Adventures at the MI State Historic Preservation Office
The identification and protection of cultural resources at the state level is crucial for managing prehistoric and historic heritage across the nation. Each state, as well as Puerto Rico and the Virgin Islands has a State Historic Preservation Office (SHPO), that oversees the analysis and identification of cultural resources and is a great place to start if you are interested in archaeology within your state. In Michigan, the SHPO is located in the Michigan Historical Center and the State Archaeologist at the SHPO is Dr. Dean Anderson.
I decided to go to the MI SHPO to look into archaeological sites around campus, particularly those that may be associated with prehistoric sites. I met with Jessica Yann, a fellow MSU anthropology graduate student and the Archaeology Student Assistant for the SHPO. This was my first time at SHPO and Jessica was very helpful with letting me know who uses SHPO, what they do, and what they are most likely to have.
For example, in addition to graduate students, the MI SHPO welcomes Cultural Resource Management (CRM) companies, Michigan Department of Transportation (MDOT) archaeologists, public archaeologists, university affiliates throughout the state, Tribal Historic Resource Offices or THPOs, as well as the public. For the most part, people who go to SHPO are interested in finding out more about public lands or previous archaeological work in the state. They also go for private research or simple curiosity about the land around us.
The MI SHPO holds several types of collections. For example, they curate items found on state land, items found in Section 106 Projects that use federal funding, items found by amateur or public archaeologists as well as materials from ship wrecks throughout the Great Lakes. The SHPO also has a complete set of the MI Archaeology Journals and the Hinsdale atlas, a list of all known site locations observed in 1931. Overall, it is just a perfect place for anyone to start if they are concerned with archaeology in the Mitten. One problem that I had is that there is so much information in the collections, that it is easy to get distracted by other ideas, such as the presence or myths of a cluster of mounds around Lake Lansing. You must exercise great discipline while exploring SHPO or you could find yourself with too many projects!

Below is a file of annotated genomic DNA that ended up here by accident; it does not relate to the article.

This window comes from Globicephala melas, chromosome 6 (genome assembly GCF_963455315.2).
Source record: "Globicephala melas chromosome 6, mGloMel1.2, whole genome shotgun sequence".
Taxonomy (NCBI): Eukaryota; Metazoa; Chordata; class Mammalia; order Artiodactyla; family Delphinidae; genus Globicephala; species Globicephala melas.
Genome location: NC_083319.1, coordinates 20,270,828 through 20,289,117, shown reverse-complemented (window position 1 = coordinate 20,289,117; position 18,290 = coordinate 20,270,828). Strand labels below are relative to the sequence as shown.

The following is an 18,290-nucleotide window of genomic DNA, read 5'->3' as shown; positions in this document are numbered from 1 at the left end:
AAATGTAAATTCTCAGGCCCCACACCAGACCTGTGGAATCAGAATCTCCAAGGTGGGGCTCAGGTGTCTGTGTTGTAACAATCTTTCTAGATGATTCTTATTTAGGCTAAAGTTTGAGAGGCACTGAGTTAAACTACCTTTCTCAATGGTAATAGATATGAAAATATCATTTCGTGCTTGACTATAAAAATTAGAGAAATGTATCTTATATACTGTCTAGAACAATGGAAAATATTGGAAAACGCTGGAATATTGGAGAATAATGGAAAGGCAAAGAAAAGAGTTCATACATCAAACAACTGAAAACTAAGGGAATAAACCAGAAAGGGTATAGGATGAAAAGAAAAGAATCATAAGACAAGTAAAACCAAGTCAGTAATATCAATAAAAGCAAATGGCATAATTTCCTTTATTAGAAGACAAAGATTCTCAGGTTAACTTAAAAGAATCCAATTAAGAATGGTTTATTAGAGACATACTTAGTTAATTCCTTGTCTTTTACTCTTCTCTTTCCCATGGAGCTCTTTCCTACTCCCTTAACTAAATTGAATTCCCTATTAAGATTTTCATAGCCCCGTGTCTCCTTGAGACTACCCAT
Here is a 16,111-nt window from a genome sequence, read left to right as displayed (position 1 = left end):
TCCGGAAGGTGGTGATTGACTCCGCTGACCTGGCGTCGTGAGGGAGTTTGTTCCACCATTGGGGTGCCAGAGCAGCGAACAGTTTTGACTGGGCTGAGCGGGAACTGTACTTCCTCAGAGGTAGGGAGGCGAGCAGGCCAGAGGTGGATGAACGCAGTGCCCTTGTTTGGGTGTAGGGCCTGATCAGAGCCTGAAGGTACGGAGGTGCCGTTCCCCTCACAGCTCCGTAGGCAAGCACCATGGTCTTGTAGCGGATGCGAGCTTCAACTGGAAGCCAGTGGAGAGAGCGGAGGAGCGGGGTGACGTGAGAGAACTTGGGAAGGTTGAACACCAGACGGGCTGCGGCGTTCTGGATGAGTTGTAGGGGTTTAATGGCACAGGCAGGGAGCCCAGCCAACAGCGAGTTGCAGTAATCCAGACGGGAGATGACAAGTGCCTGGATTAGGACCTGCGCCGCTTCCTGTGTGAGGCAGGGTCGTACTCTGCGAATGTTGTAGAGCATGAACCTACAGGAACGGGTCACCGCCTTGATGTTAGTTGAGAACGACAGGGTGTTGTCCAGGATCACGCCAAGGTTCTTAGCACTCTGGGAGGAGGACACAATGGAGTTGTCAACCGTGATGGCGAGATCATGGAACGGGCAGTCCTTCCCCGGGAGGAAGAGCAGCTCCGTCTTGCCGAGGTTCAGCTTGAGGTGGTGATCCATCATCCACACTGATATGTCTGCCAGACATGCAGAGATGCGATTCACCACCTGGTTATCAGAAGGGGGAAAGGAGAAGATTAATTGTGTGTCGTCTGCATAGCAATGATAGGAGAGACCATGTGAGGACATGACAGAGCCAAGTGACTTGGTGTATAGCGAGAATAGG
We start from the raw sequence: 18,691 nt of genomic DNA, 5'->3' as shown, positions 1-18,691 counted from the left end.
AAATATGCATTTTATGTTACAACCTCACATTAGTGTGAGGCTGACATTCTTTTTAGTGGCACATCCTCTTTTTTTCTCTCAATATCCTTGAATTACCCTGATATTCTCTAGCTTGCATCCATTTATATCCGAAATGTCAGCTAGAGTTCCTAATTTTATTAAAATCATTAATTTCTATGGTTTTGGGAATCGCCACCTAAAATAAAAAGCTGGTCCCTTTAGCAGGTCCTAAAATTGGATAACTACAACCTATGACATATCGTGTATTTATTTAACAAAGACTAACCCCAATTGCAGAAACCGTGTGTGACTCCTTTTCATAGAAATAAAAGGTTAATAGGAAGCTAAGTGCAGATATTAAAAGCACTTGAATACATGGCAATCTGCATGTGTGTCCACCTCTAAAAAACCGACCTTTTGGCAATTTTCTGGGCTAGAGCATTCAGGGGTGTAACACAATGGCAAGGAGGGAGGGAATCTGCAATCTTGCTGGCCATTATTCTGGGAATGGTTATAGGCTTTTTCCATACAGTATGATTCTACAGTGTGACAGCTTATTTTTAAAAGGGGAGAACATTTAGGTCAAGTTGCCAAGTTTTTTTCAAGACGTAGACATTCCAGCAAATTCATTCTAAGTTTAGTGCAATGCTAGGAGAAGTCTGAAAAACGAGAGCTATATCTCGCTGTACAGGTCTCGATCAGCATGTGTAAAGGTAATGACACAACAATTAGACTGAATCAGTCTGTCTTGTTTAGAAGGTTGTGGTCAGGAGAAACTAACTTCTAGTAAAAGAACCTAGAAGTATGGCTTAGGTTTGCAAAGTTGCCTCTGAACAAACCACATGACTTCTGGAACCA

When I arrived for my appointment, Jessica already accessed the quad maps for MSU campus. These maps are a part of a large set of maps that SHPO uses to keep a record of all surveys, excavations, and finds throughout the state. We then pulled the maps from the near by quads for Williamston and Lansing so that we could get a wider view of potentially relevant sites. From these maps, we identified sites that may have pre-historic relevance for which Jessica then collected the digital information. As it turns out, there have been a few surveys of prehistoric sites, mostly organized by Dr. Lovis. With this brief survey of previous work I then met with Kate and Dr. Lovis to discuss our potential next steps. This project has been really interesting to me as I am learning about local archaeology and the nature of archaic and prehistoric sites. For our next phase, we will go back to the literature and determine what we can actually say about the archaic presences on MSU’s campus.
So for all of you out there that have an interest in archaeology in your local community, I suggests you go to your state SHPO. The abundance of resources and exciting people will definitely set you on your way!
Author: Blair Zaid